Ann Smith (activist)

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Ann Smith (fl. 1682–1686) was an English anti-Catholic political activist. A devout Baptist, she and her family sheltered the rebel 9th Earl of Argyll when he was in hiding in London and fled with him to the Spanish Netherlands in 1683. She lived with her husband in Utrecht and following his death funded Argyll's Rising in Scotland and the contemporaneous Monmouth Rebellion in England. She hosted fellow conspirator Elizabeth Gaunt in Amsterdam and received a royal pardon for her activism in 1686, after which time records of her life cease.

Early life[edit]

Nothing is known of Ann Smith's early life before 1682. At that time, it was recorded she was married to a prosperous sugar-baker in London and involved in the business, pursuing a debt owed by the nephew of the Spanish ambassador. Together they had at least one child.[1]

Political activism[edit]

After the Exclusion Crisis ended in 1681, King Charles II cracked down upon religious dissenters and this may have motivated Smith to take political action, since she was a devout Baptist.[1] She was acquainted with the rebel Major Abraham Holmes and Presbyterian minister Robert Ferguson, who was known as "the Plotter" for his involvement with conspiracies such as the Rye House Plot and the Monmouth Rebellion.[1][2]

Ann Smith also knew Archibald Campbell, 9th Earl of Argyll, who was to lead Argyll's Rising in 1685. This was a failed attempt to unseat the Catholic King James II of England (also James VII of Scotland), which was mainly funded by Smith.[1] The Scottish Presbyterian and politician Argyll had been charged with treason in 1681 and was condemned to death.[3] He escaped from Edinburgh Castle and fled to London.[3] He met Ann Smith via Abraham Holmes and she arranged for him and his servant to be housed in secret. Firstly they lived in a tenement building close to where Smith lived in Battersea, then they moved to a more comfortable house in Brentford.[1] Whilst in London, Argyll had covert meetings with the Anthony Ashley Cooper, 1st Earl of Shaftesbury, in the summer of 1682 to discuss rebellion and also met with the Arthur Forbes, 1st Earl of Granard, who was considering an uprising in Ireland; by the autumn Argyll was forced to flee to the Spanish Netherlands to avoid arrest.[3]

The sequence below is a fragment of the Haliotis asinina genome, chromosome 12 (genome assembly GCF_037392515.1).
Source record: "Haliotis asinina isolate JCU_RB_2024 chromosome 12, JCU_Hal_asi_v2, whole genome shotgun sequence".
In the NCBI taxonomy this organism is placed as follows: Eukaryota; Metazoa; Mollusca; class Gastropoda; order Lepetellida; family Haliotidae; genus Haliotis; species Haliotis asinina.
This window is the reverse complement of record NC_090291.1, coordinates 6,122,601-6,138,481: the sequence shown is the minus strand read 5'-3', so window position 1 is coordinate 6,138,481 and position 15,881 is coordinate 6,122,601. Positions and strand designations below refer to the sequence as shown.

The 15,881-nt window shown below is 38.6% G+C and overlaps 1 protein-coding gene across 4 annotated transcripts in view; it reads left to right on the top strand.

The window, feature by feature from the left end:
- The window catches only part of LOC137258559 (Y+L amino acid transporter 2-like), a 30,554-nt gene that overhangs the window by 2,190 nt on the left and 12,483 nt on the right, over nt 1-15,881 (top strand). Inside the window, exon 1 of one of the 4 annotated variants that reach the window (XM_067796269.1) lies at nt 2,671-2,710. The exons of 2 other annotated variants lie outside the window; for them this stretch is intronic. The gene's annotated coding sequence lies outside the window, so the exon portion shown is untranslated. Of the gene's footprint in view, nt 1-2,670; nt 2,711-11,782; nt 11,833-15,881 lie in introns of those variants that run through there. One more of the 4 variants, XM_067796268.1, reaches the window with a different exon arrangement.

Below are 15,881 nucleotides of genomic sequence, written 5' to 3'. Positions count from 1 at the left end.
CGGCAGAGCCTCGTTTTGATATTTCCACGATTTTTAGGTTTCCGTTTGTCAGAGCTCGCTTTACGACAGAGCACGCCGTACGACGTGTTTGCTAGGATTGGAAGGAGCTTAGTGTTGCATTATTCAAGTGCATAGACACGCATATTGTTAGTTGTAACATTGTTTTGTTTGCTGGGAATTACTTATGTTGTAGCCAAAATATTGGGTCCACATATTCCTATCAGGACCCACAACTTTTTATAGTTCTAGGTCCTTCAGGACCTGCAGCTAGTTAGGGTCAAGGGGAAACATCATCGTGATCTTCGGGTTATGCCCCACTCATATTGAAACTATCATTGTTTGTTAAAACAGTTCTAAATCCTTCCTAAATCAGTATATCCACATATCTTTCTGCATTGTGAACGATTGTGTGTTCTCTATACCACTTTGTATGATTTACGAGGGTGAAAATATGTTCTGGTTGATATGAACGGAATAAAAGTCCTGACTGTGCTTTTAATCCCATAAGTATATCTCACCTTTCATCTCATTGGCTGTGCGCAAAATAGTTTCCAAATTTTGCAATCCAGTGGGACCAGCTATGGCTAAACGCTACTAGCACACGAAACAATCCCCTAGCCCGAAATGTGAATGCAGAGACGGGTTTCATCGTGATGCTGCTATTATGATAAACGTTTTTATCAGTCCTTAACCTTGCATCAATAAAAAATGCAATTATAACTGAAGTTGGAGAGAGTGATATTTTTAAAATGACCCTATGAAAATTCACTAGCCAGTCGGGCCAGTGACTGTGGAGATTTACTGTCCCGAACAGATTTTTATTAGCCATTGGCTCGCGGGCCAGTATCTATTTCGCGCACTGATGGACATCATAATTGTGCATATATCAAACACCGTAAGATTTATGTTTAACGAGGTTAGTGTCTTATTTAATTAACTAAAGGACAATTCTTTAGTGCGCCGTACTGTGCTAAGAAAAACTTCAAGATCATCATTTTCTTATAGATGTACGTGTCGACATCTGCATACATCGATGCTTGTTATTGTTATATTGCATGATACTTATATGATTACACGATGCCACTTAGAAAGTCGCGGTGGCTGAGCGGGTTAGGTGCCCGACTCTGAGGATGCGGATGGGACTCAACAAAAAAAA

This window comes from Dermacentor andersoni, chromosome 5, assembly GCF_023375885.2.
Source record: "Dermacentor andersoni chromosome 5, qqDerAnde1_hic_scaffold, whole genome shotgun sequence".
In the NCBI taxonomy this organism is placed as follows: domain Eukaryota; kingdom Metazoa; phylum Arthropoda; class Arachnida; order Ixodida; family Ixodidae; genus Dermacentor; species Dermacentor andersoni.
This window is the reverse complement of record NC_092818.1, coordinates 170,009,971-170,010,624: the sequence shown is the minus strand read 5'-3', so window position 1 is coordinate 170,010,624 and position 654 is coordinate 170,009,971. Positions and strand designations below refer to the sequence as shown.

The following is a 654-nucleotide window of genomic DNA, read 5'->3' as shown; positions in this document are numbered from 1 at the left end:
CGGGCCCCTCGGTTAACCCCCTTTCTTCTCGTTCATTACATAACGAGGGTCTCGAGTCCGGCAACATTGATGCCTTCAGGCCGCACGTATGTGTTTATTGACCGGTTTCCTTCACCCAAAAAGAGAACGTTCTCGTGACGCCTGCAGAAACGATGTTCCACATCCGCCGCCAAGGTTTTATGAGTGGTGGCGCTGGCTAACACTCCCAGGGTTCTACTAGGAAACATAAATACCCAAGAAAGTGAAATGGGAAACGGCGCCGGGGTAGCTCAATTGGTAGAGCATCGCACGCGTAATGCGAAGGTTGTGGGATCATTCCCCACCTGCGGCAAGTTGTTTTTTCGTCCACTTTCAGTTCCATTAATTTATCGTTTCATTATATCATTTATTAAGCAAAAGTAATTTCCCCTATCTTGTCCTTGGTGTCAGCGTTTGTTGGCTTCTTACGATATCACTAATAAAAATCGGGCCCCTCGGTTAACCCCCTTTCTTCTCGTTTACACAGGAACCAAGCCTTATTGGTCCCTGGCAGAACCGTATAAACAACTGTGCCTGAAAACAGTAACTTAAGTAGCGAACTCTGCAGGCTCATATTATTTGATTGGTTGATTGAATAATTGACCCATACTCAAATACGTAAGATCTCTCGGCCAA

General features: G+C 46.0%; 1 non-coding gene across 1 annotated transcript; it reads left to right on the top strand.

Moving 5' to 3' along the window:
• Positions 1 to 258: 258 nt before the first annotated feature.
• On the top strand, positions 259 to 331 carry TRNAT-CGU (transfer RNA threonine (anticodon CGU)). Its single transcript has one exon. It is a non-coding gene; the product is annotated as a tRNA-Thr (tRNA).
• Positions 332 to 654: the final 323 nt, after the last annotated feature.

In December 1682, Ann Smith wrote to Francis "Elephant" Smith (no relation), who was a publisher and Baptist minister. He had printed pamphlets about the Popish Plot and Shaftesbury's treasonous text Speech Lately Made by a Noble Peer, consequently being forced to flee with his family to Rotterdam.[4][5] By 1683, Ann Smith and her husband had also fled to the Netherlands and they were living with Argyll in Utrecht. Together, they visited John Cochrane, another Scottish exile who was living in Cleves.[1][6] Cochrane joined the conspirators.[6]